Italian Rosé Is On The Rise
As the thirst for rosé continues to flourish, Italian winemakers shine a light on the terroir giving this category even more diversity
When summer descends, rosé is the wine we reach for. What was once a category associated first and foremost with Provence, France, has expanded in provenance. With the increasing number of winemakers embracing pink wine, the geographical regions we associate with top-tier bottles now extend beyond the obvious, and Italy is recognized now more than ever for its interpretation.
“In general, people are wanting to explore outside of the classics,” suggests Christine Collado, general manager of Parcelle Wine. “When first learning about rosé, everyone starts with something from France. As consumers become increasingly more knowledgeable about wine, they’re continuing to branch out.”
“In Italy, rosé has exploded,” says Tara Empson, CEO of Empson USA, a company devoted to championing Italy’s indigenous and single-varietal wines and telling stories of each estate through its expressions. “Everyone is doing it, but as you travel between the regions, you’re still drinking wines made from the grapes that are autochthonous to those areas.”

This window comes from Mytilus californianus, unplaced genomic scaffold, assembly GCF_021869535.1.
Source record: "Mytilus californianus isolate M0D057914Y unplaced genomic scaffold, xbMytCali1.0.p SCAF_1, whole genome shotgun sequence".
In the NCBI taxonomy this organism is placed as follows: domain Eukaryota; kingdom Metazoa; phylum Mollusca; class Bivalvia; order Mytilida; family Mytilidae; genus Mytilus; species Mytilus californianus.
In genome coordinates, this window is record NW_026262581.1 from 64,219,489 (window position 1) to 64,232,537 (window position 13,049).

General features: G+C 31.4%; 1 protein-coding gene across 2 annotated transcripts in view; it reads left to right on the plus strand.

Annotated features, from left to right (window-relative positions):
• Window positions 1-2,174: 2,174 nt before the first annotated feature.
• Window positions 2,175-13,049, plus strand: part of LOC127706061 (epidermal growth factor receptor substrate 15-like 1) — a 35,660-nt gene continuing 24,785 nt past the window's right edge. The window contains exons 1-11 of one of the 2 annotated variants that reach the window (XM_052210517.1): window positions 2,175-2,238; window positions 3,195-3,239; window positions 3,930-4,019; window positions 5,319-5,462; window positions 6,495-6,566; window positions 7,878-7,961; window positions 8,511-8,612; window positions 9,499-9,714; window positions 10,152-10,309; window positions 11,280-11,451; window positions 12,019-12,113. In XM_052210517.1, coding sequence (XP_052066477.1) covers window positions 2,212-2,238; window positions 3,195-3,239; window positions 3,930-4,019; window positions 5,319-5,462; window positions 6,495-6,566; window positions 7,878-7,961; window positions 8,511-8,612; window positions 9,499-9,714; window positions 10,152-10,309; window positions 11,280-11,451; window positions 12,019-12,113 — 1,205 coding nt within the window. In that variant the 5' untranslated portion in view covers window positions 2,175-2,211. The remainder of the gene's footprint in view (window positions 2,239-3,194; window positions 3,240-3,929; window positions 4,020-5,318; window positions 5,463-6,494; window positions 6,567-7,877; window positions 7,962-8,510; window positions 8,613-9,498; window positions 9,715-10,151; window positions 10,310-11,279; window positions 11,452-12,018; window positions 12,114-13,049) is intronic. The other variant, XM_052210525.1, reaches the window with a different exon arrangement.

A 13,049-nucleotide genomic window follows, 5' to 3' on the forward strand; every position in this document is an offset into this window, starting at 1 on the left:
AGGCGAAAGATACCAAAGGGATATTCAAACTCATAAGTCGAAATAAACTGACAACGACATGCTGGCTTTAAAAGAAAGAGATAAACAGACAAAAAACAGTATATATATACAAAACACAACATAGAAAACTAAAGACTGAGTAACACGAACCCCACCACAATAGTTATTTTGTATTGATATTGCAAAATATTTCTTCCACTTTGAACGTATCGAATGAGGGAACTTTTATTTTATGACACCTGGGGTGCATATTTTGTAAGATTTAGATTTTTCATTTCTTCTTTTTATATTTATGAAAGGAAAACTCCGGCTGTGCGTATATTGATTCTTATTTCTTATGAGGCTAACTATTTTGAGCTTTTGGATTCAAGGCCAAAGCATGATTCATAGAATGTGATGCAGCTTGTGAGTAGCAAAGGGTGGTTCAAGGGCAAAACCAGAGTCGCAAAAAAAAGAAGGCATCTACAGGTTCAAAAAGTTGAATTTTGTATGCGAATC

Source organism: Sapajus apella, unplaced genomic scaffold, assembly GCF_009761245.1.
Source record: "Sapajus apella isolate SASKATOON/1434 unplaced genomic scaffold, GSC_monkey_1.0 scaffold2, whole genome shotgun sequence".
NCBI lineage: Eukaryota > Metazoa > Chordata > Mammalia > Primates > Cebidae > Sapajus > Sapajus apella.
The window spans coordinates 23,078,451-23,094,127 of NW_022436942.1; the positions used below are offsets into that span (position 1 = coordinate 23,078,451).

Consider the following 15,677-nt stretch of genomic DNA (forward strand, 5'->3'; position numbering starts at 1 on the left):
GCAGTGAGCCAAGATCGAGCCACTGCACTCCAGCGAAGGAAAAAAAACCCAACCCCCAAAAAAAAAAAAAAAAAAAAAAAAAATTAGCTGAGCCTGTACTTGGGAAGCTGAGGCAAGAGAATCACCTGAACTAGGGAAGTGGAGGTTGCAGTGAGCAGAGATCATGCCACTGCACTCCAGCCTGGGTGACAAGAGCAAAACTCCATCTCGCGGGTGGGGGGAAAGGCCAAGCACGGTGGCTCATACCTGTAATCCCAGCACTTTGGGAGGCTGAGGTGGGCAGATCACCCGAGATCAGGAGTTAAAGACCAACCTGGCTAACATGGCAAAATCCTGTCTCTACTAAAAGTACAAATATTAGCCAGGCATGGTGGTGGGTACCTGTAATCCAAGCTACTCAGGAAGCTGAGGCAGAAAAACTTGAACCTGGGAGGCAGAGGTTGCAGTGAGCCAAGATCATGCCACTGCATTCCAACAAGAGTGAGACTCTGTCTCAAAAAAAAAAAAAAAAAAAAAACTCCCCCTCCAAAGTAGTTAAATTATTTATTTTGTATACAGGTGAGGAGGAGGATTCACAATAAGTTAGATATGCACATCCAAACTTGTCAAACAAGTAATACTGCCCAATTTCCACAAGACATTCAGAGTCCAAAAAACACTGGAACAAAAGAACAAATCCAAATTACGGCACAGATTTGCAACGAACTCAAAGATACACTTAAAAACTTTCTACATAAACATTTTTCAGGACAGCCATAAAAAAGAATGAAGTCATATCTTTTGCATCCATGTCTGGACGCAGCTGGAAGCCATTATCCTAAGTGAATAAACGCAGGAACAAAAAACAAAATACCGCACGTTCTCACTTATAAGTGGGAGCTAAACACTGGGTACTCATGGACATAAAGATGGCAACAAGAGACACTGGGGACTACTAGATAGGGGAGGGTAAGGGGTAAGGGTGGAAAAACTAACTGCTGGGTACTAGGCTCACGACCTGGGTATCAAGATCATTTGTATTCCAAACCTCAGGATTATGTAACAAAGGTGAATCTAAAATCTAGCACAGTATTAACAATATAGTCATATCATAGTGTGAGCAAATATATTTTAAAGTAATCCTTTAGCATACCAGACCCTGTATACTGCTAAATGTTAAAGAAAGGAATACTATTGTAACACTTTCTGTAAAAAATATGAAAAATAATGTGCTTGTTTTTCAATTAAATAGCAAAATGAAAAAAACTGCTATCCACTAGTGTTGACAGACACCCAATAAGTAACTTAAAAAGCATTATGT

FERGHETTINA FRANCIACORTA ROSÉ BRUT DOCG
Franciacorta—a small wine-producing area of Lombardy—has long been known for sparkling wines produced in the méthode champenoise. Ferghettina is now making this sparkling rosé from pinot noir grapes cultivated on the slopes by Lake Garda. Aged 36 months on the lees, the result is a soft pink wine with raspberry notes.
PIETRADOLCE ETNA ROSATO DOC
Pietradolce cultivates its grapes on the northern slopes of Sicily, with vines that are between 40 and 50 years of age, volcanic soil and an altitude of almost 2,000 feet. Nerello mascalese grapes—an autochthonous variety to Mt Etna—and the characteristics of this terroir give this rosato its minerality.
By Lauren Jade Hill | DuJour
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